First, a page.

Written by enfoquec on January 12th, 2011

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Aldabra   no comments

photo and text from wikipedia

Aldabra

Aldabra, the world’s second largest coral atoll, is in the Aldabra Group of islands in the Indian Ocean that form part of the Seychelles. Uninhabited and extremely isolated, Aldabra is virtually untouched by humans, has distinctive island fauna including the Aldabra Giant Tortoise, and is designated a World Heritage Site.

Written by enfoquec on January 10th, 2011

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Sabratha   no comments

photo and text from wikipedia

Sabratha

Sabratha, Sabratah or Siburata (Arabic: صبراتة‎), in the Az Zawiyah District[1] in the northwestern corner of modern Libya, was the westernmost of the “three cities” of Tripolis. From 2001 to 2007 it was the capital of the former Sabratha Wa Surman District. It lies on the Mediterranean coast about 65km (40 miles) west of Tripoli (ancient Oea). The extant archaeological site was inscribed as a UNESCO World Heritage Site in 1982.

Written by enfoquec on January 9th, 2011

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Stone Town   no comments

photo and text from wikipedia

Stone Town

Stone Town also known as Mji Mkongwe (swahili for “old town”) is the old part of Zanzibar City, the main city of Zanzibar, in Tanzania, as opposed to Ng’ambo (Swahili for ‘the other side’). It is located on the western coast of Unguja, the main island of the Zanzibar Archipelago. Former capital of the Zanzibar Sultanate, and flourishing centre of the spice trade as well as the slave trade in the 19th century, it retained its importance as the main city of Zanzibar during colonial rule. When Tanganyika and Zanzibar joined each other to form the United Republic of Tanzania, Zanzibar kept a semi-autonomous status, with Stone Town as its local government seat.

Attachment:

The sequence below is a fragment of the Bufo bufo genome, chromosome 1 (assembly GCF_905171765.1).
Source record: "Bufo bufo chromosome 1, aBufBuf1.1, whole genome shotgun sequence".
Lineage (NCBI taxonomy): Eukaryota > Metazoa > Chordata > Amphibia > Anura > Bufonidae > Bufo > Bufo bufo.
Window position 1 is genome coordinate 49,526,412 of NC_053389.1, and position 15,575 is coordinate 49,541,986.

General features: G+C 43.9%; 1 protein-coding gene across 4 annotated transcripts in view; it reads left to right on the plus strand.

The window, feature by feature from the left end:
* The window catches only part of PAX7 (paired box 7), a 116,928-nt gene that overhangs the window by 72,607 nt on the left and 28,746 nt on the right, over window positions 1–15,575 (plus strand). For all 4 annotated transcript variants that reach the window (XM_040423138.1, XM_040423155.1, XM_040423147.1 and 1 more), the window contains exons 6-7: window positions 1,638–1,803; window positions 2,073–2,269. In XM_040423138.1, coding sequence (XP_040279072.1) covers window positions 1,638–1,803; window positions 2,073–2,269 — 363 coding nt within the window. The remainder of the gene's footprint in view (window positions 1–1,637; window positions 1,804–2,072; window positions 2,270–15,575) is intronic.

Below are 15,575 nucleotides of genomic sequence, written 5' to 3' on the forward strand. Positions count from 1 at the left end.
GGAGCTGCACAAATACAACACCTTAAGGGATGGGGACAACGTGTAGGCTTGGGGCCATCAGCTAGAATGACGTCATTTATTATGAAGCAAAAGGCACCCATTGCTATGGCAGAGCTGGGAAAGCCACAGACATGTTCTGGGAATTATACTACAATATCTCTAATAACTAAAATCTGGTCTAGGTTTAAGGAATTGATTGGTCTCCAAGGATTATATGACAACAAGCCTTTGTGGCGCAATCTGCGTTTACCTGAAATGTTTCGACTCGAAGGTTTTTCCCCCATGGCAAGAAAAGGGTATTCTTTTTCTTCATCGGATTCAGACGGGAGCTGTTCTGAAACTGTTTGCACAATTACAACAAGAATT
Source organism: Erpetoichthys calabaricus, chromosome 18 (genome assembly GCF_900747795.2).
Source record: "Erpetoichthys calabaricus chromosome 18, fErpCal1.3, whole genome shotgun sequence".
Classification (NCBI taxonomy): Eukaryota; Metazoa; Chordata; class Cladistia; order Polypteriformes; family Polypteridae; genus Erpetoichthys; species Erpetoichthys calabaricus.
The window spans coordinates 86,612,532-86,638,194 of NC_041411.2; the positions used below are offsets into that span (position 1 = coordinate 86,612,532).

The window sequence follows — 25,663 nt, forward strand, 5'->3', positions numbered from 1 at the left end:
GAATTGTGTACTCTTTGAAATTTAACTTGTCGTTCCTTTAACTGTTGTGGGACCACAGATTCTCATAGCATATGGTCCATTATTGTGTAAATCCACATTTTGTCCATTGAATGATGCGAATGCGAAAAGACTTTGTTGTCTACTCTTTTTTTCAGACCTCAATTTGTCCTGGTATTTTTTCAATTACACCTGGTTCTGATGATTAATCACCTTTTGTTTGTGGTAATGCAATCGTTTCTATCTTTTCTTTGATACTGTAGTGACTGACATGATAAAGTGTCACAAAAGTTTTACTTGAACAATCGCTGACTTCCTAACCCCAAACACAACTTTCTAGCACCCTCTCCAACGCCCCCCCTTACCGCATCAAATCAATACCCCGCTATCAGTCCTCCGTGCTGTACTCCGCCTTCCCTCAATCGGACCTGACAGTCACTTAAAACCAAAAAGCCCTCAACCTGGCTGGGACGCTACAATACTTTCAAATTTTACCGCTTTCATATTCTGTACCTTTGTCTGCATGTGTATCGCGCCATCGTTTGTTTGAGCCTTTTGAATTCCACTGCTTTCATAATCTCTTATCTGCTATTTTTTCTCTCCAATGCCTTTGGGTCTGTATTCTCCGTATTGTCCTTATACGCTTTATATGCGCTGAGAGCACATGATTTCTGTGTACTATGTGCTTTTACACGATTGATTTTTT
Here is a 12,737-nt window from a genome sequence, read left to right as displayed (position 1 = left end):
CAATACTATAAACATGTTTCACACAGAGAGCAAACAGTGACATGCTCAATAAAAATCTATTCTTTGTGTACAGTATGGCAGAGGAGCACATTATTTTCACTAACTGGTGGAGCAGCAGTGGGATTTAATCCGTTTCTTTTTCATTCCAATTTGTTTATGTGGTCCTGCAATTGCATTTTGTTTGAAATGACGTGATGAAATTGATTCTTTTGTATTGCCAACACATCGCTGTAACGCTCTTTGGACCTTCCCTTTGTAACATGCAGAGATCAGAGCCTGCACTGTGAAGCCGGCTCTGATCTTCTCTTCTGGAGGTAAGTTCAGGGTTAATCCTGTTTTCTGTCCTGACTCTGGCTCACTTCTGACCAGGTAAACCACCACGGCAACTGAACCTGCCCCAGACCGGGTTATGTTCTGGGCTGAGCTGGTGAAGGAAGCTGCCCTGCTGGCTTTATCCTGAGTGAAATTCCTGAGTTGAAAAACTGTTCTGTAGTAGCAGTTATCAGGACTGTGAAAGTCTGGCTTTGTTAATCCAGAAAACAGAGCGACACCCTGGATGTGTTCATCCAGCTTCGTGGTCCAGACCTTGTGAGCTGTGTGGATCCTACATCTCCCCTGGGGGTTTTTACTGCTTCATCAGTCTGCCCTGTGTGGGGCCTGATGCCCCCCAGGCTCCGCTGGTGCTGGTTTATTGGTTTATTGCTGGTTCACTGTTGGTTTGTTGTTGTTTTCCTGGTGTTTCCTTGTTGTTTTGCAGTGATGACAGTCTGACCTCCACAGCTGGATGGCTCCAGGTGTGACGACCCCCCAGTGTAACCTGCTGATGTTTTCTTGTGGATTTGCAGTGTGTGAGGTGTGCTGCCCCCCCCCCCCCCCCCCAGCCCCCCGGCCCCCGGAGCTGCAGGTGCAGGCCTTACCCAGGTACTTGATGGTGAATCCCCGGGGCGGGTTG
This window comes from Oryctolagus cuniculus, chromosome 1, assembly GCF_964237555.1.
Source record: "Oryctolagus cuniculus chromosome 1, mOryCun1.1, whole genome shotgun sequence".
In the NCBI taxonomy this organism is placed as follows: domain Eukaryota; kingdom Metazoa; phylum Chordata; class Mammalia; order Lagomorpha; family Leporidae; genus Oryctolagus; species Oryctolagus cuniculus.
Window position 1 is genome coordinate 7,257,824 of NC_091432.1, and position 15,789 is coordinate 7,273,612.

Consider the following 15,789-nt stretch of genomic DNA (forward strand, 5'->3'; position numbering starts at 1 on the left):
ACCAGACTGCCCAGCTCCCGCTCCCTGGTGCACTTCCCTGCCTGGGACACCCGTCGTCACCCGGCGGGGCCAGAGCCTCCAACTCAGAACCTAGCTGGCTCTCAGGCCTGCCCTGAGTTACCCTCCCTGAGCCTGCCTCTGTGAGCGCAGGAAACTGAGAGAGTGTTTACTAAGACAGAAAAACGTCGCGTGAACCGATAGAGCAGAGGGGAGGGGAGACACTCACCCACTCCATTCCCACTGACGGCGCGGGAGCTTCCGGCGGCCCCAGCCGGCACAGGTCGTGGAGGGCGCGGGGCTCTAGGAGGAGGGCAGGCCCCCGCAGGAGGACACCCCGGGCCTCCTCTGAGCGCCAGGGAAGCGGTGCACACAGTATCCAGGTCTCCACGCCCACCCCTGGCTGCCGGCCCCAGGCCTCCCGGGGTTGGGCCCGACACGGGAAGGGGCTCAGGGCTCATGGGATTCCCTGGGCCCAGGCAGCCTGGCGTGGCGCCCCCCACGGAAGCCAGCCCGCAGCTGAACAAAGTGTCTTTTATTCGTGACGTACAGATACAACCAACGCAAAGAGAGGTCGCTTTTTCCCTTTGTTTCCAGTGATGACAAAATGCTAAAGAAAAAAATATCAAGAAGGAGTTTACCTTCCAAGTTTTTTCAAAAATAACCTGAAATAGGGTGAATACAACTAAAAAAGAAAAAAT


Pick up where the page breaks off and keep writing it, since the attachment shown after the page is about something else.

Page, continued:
Stone Town is a city of prominent historical and artistic importance in East Africa. Its architecture, mostly dating back to the 19th century, reflects the diverse influences underlying the Swahili culture, with a unique mixture of Moorish, Arab, Persian, Indian and European elements. For this reason, the town has been included in UNESCO’s World Heritage Sites in 2000.

Due to its heritage, Stone Town is also a major visitor attraction in Tanzania, and a large part of its economy depends on tourism-related activities.

Written by enfoquec on January 7th, 2011

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Ben Youssef Madrasa   no comments

photo and text from wikipedia

Ben Youssef MadrasaBen Youssef Madrasa

The Ben Youssef Madrasa was an Islamic college in Marrakech, Morocco, named after the amoravid sultan Ali ibn Yusuf (reigned 1106–1142), who expanded the city and its influence considerably. It is the largest Medrasa in all of Morocco.

The college was founded during the period of the Marinid (14th century) by the Marinid sultan Abu al-Hassan and allied to the neighbouring Ben Youssef Mosque. The building of the madrasa was re-constructed by the Saadian Sultan Abdallah al-Ghalib (1557–1574). In 1565 the works ordered by Abdallah al-Ghalib were finished, as confirmed by the inscription in the prayer room. Its 130 student dormitory cells cluster around a courtyard richly carved in cedar, marble and stucco. The carvings contain no representation of humans or animals as required by Islam, and consist entirely of inscriptions and geometric patterns. This madrasa was one of the largest theological colleges in North Africa and may have housed as many as 900 students. One of its best known teachers was Mohammed al-Ifrani (1670-1745).

Closed down in 1960, the building was refurbished and reopened to the public as an historical site in 1982.

Written by enfoquec on January 5th, 2011